Famished in his self-made desert, blinded by our purer day,
Gropes in yet unblasted regions for his miserable prey;
Shall we guide his gory fingers where our helpless children play?

Then to side with Truth is noble when we share her wretched crust,
Ere her cause bring fame and profit, and ’tis prosperous to be just;
Then it is the brave man chooses, while the coward stands aside,
Doubting in his abject spirit, till his Lord is crucified,
And the multitude make virtue of the faith they had denied.

Count me o’er earth’s chosen heroes, – they were souls that stood alone,
While the men they agonized for hurled the contumelious stone,
Stood serene, and down the future saw the golden beam incline
To the side of perfect justice, mastered by their faith divine,
By one man’s plain truth to manhood and to God’s supreme design.

By the light of burning heretics Christ’s bleeding feet I track,
Toiling up new Calvaries ever with the cross that turns not back,
And these mounts of anguish number how each generation learned
One new word of that grand Credo which in prophet-hearts hath burned
Since the first man stood God-conquered with his face to heaven upturned.

For humanity sweeps onward: where today the martyr stands,
On the morrow crouches Judas with the silver in his hands;
Far in front the cross stands ready and the crackling fagots burn,
While the hooting mob of yesterday in silent awe return
To glean up the scattered ashes into History’s golden urn.

‘Tis as easy to be heroes as to sit the idle slaves
Of a legendary virtue carved upon our father’s graves,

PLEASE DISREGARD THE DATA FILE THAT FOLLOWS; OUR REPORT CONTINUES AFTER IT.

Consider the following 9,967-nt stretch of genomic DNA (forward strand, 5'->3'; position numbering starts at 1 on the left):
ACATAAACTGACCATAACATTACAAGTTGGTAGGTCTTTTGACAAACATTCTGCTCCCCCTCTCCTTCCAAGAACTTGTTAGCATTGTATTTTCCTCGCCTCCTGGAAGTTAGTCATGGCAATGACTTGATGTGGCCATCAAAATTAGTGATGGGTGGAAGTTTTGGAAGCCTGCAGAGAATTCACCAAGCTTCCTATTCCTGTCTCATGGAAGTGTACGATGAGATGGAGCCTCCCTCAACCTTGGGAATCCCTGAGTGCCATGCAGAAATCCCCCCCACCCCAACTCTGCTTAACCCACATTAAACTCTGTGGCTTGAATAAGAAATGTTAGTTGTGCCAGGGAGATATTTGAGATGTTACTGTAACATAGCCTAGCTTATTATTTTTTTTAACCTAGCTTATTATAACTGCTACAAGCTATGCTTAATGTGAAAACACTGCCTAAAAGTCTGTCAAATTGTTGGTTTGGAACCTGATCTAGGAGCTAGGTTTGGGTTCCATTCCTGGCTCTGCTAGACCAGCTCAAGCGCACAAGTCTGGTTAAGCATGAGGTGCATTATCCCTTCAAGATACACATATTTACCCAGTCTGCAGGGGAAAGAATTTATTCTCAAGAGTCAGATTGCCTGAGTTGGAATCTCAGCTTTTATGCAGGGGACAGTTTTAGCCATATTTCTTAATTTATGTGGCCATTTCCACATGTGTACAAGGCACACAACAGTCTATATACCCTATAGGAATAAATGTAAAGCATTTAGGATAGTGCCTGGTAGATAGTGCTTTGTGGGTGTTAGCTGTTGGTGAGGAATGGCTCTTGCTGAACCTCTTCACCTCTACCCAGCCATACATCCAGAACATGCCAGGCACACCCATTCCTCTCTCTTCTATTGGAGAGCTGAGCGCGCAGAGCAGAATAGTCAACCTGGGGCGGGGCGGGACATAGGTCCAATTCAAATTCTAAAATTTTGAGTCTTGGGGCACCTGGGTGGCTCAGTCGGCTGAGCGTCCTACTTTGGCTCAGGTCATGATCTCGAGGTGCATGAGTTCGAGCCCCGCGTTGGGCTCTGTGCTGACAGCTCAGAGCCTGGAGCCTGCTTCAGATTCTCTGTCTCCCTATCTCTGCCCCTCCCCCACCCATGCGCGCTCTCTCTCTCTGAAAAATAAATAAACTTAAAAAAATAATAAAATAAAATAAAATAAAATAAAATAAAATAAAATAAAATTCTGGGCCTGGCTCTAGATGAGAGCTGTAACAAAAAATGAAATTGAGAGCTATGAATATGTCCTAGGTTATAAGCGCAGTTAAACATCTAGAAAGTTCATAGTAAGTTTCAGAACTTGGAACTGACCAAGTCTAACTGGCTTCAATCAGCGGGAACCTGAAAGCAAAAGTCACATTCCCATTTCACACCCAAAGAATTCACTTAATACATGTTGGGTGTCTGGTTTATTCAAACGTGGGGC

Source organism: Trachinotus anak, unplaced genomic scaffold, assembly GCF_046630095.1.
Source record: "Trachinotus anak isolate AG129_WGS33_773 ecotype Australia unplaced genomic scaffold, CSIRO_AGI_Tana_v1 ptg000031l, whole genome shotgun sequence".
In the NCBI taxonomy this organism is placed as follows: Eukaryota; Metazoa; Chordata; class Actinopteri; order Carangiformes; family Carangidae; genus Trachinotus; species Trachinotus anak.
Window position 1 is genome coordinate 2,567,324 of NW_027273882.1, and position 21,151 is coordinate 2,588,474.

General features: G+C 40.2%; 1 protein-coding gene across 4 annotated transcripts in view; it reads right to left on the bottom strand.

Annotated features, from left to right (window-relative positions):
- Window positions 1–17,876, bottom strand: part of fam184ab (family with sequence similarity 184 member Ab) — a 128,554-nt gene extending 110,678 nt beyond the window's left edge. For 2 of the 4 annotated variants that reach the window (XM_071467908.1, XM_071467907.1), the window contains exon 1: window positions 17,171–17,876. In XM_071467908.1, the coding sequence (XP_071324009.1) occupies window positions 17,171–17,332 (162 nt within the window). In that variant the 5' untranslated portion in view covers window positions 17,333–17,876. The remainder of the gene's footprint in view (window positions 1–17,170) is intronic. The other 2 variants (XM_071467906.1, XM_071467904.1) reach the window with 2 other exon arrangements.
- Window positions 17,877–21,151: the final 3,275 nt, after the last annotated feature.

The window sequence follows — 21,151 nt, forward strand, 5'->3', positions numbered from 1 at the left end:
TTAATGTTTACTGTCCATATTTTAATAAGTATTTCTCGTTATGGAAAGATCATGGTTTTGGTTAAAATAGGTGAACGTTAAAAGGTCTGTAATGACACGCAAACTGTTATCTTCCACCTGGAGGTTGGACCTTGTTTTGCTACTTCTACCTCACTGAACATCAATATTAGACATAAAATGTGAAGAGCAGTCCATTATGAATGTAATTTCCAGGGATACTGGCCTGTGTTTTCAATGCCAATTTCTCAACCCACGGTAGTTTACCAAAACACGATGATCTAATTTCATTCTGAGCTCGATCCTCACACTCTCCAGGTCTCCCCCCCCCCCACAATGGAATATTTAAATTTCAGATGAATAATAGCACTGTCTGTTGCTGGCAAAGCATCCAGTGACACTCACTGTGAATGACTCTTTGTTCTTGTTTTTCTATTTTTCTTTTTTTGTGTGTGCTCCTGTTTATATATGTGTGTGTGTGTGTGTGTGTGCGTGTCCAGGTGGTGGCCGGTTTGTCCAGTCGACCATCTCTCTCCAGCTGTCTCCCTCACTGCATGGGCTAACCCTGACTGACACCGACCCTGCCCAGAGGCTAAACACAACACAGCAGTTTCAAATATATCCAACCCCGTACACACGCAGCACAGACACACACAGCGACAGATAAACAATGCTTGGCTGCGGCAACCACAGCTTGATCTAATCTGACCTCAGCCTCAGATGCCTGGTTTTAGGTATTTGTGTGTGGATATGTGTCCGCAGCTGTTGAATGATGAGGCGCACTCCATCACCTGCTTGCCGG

Worshippers of light ancestral make the present light a crime;
Was the Mayflower launched by cowards, steered by men behind their time?
Turn those tracks toward Past or Future, that make Plymouth Rock sublime?

They were men of present valor, stalwart old iconoclasts,
Unconvinced by axe or gibbet that all virtue was the Past’s;
But we make their truth our falsehood thinking that hath made us free,
Hoarding it in mouldy parchments, while our tender spirits flee
The rude grasp of that great Impulse which drove them across the sea.

They have rights who dare maintain them; we are traitors to our sires,
Smothering in their holy ashes Freedom’s new-lit altar-fires;
Shall we make their creed our jailor? Shall we, in our haste to slay,
From the tombs of the old prophets steal the funeral lamps away
To light up the martyr-fagots round the prophets of today?

New occasions teach new duties; Time makes ancient good uncouth;
They must upward still, and onward, who would keep abreast of Truth;
Lo, before us gleam her camp-fires! we ourselves must Pilgrims be,
Launch our Mayflower, and steer boldly through the desperate winter sea,
Nor attempt the Future’s portal with the Past’s blood-rusted key.